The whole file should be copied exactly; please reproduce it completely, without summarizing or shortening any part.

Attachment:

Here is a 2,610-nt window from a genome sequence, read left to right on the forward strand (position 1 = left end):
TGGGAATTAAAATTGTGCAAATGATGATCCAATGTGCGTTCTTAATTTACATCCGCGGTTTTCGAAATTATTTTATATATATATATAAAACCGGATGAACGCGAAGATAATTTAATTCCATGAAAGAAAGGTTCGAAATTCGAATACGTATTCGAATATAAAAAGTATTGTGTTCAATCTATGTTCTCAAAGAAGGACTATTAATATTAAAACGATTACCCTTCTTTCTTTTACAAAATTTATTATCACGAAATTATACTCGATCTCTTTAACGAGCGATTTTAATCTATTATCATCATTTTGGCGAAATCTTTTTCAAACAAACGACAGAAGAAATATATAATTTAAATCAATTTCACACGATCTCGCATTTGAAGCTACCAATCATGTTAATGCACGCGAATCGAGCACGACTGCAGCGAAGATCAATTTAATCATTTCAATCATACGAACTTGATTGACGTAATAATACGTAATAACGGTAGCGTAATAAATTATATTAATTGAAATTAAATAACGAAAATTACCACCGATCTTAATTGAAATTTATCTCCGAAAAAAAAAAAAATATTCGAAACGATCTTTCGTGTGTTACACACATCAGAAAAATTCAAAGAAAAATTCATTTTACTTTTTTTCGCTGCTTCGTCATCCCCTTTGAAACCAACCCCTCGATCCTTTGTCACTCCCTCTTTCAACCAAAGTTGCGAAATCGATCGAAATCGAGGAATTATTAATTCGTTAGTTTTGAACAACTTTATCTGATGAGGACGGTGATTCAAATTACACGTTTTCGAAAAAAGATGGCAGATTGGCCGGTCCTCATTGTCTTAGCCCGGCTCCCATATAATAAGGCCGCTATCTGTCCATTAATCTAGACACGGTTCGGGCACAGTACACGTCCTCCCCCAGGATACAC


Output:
Here is a 2,610-nt window from a genome sequence, read left to right on the forward strand (position 1 = left end):
TGGGAATTAAAATTGTGCAAATGATGATCCAATGTGCGTTCTTAATTTACATCCGCGGTTTTCGAAATTATTTTATATATATATATAAAACCGGATGAACGCGAAGATAATTTAATTCCATGAAAGAAAGGTTCGAAATTCGAATACGTATTCGAATATAAAAAGTATTGTGTTCAATCTATGTTCTCAAAGAAGGACTATTAATATTAAAACGATTACCCTTCTTTCTTTTACAAAATTTATTATCACGAAATTATACTCGATCTCTTTAACGAGCGATTTTAATCTATTATCATCATTTTGGCGAAATCTTTTTCAAACAAACGACAGAAGAAATATATAATTTAAATCAATTTCACACGATCTCGCATTTGAAGCTACCAATCATGTTAATGCACGCGAATCGAGCACGACTGCAGCGAAGATCAATTTAATCATTTCAATCATACGAACTTGATTGACGTAATAATACGTAATAACGGTAGCGTAATAAATTATATTAATTGAAATTAAATAACGAAAATTACCACCGATCTTAATTGAAATTTATCTCCGAAAAAAAAAAAAATATTCGAAACGATCTTTCGTGTGTTACACACATCAGAAAAATTCAAAGAAAAATTCATTTTACTTTTTTTCGCTGCTTCGTCATCCCCTTTGAAACCAACCCCTCGATCCTTTGTCACTCCCTCTTTCAACCAAAGTTGCGAAATCGATCGAAATCGAGGAATTATTAATTCGTTAGTTTTGAACAACTTTATCTGATGAGGACGGTGATTCAAATTACACGTTTTCGAAAAAAGATGGCAGATTGGCCGGTCCTCATTGTCTTAGCCCGGCTCCCATATAATAAGGCCGCTATCTGTCCATTAATCTAGACACGGTTCGGGCACAGTACACGTCCTCCCCCAGGATACAC